Mike Morrison is co-designer, art and audio lead, and the owner of Digital Media Workshop, Inc.
Kevin McGrath is co-designer and programming lead.
DHGF: Looking at the website for Digital Media Workshop, you guys have a ten year history of doing things other than video game development. You’ve done graphics for trade show booths, engagement videos, and even letterhead design. Switching over to video games is a big paradigm shift. What was the decision behind that?
Mike: Yeah, we’ve got this eclectic background in various kinds of production – music, 3D, design, video, web – it’s a mixed bag of multimedia. At first glance, it probably seems like we don’t know what we want to be when we grow up, or at least that game development comes out of left field. But, if you break down a graphical adventure game into its component parts, you end up with those very same things.
Originally, we wanted to bring all these separate disciplines together into some kind of demo project for prospective clients. I was trying to find a cool way to do it when I stumbled onto some of the work being done by other indie developers in the adventure genre. After that there was no turning back!
DHGF: Prominence is a point and click adventure game which, in the past decade, has become a genre that’s really only done by European developers these days (aside from Telltale). What was the decision behind choosing that genre for telling the story of Prominence and like most adventure game developers, are you expecting Prominence to be a far larger hit across that Atlantic than here in the States?
Mike: The story for Prominence actually came after the decision to make an adventure game. We wanted follow many of the traditional rules of the adventure genre (point-and- click style movement and interaction, inventory, and puzzles), but we also wanted to find creative ways around some of the constraints of the genre.
So, while the story was in development we tackled all sorts of issues like the limitations of what the player knows versus what the protagonist knows, immersion-breaking navigational limitations (“Why can’t I go over to the waterfall that I see over there?”Â), and ways to prevent the player from getting lost or disoriented when moving around.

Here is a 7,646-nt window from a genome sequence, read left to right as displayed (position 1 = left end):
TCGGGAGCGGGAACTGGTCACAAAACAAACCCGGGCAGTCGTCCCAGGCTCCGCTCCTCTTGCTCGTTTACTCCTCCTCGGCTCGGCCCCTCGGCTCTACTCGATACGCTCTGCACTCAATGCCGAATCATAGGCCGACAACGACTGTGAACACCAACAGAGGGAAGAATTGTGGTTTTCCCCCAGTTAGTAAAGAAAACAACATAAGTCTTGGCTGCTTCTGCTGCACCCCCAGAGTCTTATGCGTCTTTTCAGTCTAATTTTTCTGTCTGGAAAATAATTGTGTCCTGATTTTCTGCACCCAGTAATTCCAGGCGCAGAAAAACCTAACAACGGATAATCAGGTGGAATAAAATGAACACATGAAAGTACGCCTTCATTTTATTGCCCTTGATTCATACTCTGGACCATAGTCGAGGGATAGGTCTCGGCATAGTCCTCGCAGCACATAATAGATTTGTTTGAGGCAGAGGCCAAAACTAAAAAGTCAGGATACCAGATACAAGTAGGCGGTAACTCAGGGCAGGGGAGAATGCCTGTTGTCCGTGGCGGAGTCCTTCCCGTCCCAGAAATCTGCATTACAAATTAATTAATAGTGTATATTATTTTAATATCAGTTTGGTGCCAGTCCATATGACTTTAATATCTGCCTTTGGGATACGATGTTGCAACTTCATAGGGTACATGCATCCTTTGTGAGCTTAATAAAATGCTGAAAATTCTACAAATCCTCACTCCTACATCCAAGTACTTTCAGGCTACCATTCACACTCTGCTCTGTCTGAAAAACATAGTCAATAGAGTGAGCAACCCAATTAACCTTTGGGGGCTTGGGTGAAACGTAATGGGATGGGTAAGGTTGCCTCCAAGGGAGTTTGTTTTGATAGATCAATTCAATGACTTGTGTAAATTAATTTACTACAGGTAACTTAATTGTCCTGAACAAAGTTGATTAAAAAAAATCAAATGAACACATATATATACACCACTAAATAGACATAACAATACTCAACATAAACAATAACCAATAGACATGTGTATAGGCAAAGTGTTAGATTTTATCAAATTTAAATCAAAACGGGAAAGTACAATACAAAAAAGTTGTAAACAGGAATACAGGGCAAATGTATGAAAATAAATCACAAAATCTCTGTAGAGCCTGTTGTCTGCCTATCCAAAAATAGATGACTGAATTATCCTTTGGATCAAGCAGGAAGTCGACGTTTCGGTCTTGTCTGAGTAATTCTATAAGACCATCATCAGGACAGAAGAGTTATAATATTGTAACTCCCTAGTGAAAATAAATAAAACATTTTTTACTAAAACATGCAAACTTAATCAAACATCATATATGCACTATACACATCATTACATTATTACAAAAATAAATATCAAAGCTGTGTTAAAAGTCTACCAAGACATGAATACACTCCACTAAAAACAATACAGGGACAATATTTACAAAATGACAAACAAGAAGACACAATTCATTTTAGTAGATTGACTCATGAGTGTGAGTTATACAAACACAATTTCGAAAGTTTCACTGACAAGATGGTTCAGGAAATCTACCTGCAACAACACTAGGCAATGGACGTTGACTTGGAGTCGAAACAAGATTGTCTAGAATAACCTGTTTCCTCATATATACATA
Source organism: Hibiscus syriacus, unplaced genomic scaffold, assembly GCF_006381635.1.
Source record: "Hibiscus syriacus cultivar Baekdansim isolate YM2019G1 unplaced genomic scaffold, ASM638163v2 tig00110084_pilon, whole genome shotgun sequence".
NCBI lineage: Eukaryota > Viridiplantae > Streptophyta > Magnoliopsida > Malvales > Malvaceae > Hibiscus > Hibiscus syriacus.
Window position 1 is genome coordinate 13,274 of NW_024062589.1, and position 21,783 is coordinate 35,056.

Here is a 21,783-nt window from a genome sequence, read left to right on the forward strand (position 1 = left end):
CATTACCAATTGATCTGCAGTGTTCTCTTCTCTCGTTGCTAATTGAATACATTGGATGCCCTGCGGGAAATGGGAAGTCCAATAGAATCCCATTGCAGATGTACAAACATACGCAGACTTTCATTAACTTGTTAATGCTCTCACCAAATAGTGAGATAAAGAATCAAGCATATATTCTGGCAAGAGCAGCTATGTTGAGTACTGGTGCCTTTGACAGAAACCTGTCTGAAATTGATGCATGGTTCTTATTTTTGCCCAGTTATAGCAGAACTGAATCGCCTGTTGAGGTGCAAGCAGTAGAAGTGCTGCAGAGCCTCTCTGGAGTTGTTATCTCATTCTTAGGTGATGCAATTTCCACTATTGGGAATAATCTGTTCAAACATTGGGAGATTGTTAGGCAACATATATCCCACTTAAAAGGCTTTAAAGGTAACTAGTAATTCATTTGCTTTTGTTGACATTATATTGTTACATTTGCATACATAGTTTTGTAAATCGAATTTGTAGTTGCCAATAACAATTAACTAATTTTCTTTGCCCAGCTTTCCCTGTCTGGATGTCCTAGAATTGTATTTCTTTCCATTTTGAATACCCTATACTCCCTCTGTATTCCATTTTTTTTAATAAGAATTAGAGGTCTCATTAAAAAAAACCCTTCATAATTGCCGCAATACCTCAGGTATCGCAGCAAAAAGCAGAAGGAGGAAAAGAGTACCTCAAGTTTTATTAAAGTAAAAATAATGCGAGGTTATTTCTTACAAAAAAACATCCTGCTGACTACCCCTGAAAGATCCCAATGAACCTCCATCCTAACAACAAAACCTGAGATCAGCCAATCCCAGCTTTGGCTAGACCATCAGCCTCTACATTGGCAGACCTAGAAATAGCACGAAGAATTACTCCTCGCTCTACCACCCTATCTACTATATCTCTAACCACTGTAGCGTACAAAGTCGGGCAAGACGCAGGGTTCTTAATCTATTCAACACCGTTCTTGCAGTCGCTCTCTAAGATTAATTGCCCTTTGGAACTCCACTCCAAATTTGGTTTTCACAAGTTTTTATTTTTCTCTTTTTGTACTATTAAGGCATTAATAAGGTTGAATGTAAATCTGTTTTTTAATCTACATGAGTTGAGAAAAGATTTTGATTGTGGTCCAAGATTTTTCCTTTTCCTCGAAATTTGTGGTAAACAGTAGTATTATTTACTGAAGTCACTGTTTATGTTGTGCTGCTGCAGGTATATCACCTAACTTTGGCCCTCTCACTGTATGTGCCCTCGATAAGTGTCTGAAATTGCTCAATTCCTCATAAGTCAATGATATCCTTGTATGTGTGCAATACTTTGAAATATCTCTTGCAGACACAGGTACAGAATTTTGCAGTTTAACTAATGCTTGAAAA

It always seemed rather silly to us that characters in some games seem to walk around with tape recorders or similar devices and they just leave these cassettes or media cards everywhere detailing their innermost thoughts and experiences. So we came up with other – hopefully more believable – ideas for how the player could acquire audio clues.
Then we added some new ideas like the acquisition of some new skills/abilities as the game progresses – inspired by the leveling up in RPGs. We thought that would be fun and, of course, it opens up new possibilities for puzzles, too.
Hmm. I better stop talking about this before I give away any of the super secret stuff!
We do expect that the game will sell better overseas, but it also seems like there’s been a bit of an uptick in the adventure game genre here in the U.S. lately. Whether it’s the result of hidden-object gamers looking for a bit more in their game experience, the older gamers who desire a bit more story and a bit less reflex, or gamers from the “Ëœ90s waxing nostalgic – it seems to me that adventure games are making a bit of a comeback.
Kevin: In our initial game design meetings, we explored quite a few different themes, between mystery and science-fiction and a bunch of other concepts as well. We kept going back to the idea for Prominence, in part because it could only really be told in a sci-fi setting, and because sci-fi adventure games have been scarce in the past decade.
Mike and I both love science-fiction and there are quite a few possibilities that you can do in that setting that you cannot in others. As the game development went on, the game grew and so, in the end, with the way the story, genre, and setting meshed together, it really feels like all the decisions we made aligned perfectly.
DHGF: Prominence has been in production for several years now. It’s been a what, four-five year journey for you guys? What have you learned along the way that will help you in your next game, or other indie developers looking to make their first game?
Mike: I think the realization that our project was going to be an adventure game was in late 2005, and the design began in 2006. We’ve been on quite an adventure of our own, and we’re in the home stretch now. It’s very exciting!
We learned so much in the process of making Prominence, it could probably fill a book. I’ve been compiling a list of things to keep, improve, or change drastically if we get the opportunity to make more games.